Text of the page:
Other Uses

None known

Cultivation details

Prefers a moist, well-drained humus rich soil, preferably lime-free[200]. One report says that it is often found in calcareous soils in the wild[7]. Tolerates a pH in the range 5.8 to 7.6. Prefers a mixture of sand, loam and peat[1]. Prefers a position in full sun[1, 134]. Succeeds in light woodland[14] and in a rock garden or border[1, 14]. Plants are hardy to about -25°c[187]. This species is declining in the wild, probably because of over-collection as a medicinal herb. It may become extinct in part of its range[200].

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Propagation

Seed - best sown as soon as it is ripe in pots outdoors. Sow stored seed in early spring in a cold frame[4]. A period of cold stratification is helpful[238]. The fresh seed can germinate in 3 - 4 weeks at 13°c according to one report[134], though it can be slow, difficult and erratic and take 2 years to germinate[268]. Prick out the seedlings into individual pots when they are large enough to handle and plant them out into their permanent positions in the following spring. Division in spring.

Other Names

If available other names are mentioned here

Found In

Countries where the plant has been found are listed here if the information is available

Weed Potential

Right plant wrong place. We are currently updating this section. Please note that a plant may be invasive in one area but may not in your area so it’s worth checking.

Conservation Status

IUCN Red List of Threatened Plants Status :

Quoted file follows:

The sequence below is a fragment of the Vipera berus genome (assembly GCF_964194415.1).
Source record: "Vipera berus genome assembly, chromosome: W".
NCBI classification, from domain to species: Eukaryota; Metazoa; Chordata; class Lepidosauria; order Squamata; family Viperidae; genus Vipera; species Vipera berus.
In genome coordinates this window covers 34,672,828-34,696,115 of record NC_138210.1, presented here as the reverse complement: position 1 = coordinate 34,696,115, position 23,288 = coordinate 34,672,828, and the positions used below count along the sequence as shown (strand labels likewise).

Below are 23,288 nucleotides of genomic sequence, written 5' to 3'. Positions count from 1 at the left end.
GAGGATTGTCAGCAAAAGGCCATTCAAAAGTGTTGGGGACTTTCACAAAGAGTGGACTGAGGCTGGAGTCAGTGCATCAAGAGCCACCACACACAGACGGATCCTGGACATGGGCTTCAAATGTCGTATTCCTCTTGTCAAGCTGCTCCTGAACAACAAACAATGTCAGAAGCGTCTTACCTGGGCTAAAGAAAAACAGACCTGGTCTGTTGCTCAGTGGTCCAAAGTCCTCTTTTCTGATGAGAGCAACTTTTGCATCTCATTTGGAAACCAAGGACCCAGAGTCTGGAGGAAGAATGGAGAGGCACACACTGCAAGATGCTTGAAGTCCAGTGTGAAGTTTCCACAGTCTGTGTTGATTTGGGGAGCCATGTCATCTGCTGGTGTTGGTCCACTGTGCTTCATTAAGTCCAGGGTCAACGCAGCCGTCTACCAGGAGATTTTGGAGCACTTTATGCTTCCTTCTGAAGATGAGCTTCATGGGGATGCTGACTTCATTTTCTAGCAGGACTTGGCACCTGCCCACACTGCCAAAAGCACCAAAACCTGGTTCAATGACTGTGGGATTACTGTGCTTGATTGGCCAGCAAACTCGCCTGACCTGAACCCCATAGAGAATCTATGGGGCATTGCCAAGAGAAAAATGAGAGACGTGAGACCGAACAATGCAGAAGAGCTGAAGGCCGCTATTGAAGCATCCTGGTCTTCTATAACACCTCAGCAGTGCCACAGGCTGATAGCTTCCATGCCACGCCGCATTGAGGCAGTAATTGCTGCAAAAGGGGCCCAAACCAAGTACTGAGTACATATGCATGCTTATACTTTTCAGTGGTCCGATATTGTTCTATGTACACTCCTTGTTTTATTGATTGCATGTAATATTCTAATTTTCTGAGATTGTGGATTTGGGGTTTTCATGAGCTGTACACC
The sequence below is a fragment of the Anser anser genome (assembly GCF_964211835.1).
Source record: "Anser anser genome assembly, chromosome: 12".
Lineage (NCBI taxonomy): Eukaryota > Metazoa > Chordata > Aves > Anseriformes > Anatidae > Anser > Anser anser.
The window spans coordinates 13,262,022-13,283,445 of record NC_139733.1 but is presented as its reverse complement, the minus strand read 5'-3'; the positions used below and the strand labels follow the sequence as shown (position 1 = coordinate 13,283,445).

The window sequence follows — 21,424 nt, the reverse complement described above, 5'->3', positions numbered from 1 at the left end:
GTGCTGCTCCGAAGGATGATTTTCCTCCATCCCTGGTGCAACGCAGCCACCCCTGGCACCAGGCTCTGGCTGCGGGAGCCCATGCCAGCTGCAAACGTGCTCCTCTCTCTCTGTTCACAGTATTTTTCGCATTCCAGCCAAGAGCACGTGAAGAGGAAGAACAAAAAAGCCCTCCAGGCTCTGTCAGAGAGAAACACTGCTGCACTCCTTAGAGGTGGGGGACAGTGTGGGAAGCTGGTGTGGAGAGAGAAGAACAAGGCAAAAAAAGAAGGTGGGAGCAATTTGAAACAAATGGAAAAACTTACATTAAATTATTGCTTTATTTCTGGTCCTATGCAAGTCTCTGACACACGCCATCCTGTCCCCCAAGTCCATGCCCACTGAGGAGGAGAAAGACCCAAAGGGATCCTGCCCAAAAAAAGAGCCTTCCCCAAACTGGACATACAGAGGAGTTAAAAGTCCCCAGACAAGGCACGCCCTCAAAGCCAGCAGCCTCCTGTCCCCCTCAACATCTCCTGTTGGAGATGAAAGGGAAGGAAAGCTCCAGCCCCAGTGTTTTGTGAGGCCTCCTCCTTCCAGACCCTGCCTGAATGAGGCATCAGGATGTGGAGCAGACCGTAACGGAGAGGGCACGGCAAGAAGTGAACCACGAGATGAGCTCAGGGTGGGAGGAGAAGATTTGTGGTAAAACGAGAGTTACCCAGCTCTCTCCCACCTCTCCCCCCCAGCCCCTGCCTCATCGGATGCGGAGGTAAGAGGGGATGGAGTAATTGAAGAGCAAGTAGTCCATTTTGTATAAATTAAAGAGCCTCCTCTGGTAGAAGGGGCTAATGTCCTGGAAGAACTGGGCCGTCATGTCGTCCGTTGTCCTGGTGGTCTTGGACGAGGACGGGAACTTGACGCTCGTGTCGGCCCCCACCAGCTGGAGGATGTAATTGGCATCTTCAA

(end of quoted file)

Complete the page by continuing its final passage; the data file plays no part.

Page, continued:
Related Plants
Latin NameCommon NameEdibility RatingMedicinal Rating
Arnica angustifolia alpinaMountain Tobacco03
Arnica cordifoliaHeartleaf Arnica02
Arnica diversifoliaRayless arnica01
Arnica fulgensHillside Arnica, Foothill arnica02
Senecio pseudoarnicaSeaside Ragwort11

 

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Expert comment

Author

L.

Botanical References

200

Links / References

For a list of references used on this page please go here

Readers comment

tzentiotl   Sun Mar 12 2006

me gustaria saber que tipo de sutancias son las que la hacen venenosa y que la diferncias de la arnica mexicana(la heteroteca inuloides cass)

Pauline   Thu Sep 28 2006

I want to know the comparison between arnica montana and heteroteca inuloides. Do they have the same applications? the same effectivity? the same toxicity? Thanks in advance, plne05@yahoo.com

http://www.pfaf.org/database/plants.php?Arnica+montana The flowers of the future

wordsync   Sat Nov 7 2009

i want to grow moustache as i dont have them with me so according to the suggestion from your website it has mention as it can be grown by applying arnica montana. is it really true? if so could you please suggest me how to use it. thank's, with regard's, wordsync.

   Oct 2 2014 12:00AM

My Arnica montana seedlings germinated in September and are growing well in a cold frame. Can I transplant them now and leave them in the cold frame or is it best to wait till the Spring to transplant. Many Thanks Great site, very interesting glad I joined. Horticus.